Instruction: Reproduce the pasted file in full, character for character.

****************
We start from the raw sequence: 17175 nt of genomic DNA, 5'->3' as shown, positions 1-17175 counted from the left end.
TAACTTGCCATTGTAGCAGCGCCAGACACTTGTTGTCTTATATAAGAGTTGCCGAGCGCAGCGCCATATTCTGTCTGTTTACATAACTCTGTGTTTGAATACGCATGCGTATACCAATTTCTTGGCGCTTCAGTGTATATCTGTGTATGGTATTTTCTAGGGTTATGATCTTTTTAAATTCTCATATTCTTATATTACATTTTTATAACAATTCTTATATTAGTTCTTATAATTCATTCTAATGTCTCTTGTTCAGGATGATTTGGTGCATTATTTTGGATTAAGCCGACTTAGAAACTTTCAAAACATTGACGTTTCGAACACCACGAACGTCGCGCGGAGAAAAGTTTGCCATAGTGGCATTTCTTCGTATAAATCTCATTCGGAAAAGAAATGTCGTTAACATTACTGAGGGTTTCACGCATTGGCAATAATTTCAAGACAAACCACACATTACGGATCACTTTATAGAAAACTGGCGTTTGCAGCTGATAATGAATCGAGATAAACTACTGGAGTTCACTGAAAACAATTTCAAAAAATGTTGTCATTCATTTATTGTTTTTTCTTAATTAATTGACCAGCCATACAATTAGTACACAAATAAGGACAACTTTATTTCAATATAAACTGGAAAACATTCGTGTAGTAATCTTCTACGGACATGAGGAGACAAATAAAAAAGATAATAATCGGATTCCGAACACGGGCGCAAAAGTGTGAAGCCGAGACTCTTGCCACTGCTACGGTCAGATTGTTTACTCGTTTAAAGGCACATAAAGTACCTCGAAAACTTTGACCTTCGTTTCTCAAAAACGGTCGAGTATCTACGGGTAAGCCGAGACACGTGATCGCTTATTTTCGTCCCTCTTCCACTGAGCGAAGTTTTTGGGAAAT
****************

We start from the raw sequence: 17175 nt of genomic DNA, 5'->3' as shown, positions 1-17175 counted from the left end.
TAACTTGCCATTGTAGCAGCGCCAGACACTTGTTGTCTTATATAAGAGTTGCCGAGCGCAGCGCCATATTCTGTCTGTTTACATAACTCTGTGTTTGAATACGCATGCGTATACCAATTTCTTGGCGCTTCAGTGTATATCTGTGTATGGTATTTTCTAGGGTTATGATCTTTTTAAATTCTCATATTCTTATATTACATTTTTATAACAATTCTTATATTAGTTCTTATAATTCATTCTAATGTCTCTTGTTCAGGATGATTTGGTGCATTATTTTGGATTAAGCCGACTTAGAAACTTTCAAAACATTGACGTTTCGAACACCACGAACGTCGCGCGGAGAAAAGTTTGCCATAGTGGCATTTCTTCGTATAAATCTCATTCGGAAAAGAAATGTCGTTAACATTACTGAGGGTTTCACGCATTGGCAATAATTTCAAGACAAACCACACATTACGGATCACTTTATAGAAAACTGGCGTTTGCAGCTGATAATGAATCGAGATAAACTACTGGAGTTCACTGAAAACAATTTCAAAAAATGTTGTCATTCATTTATTGTTTTTTCTTAATTAATTGACCAGCCATACAATTAGTACACAAATAAGGACAACTTTATTTCAATATAAACTGGAAAACATTCGTGTAGTAATCTTCTACGGACATGAGGAGACAAATAAAAAAGATAATAATCGGATTCCGAACACGGGCGCAAAAGTGTGAAGCCGAGACTCTTGCCACTGCTACGGTCAGATTGTTTACTCGTTTAAAGGCACATAAAGTACCTCGAAAACTTTGACCTTCGTTTCTCAAAAACGGTCGAGTATCTACGGGTAAGCCGAGACACGTGATCGCTTATTTTCGTCCCTCTTCCACTGAGCGAAGTTTTTGGGAAAT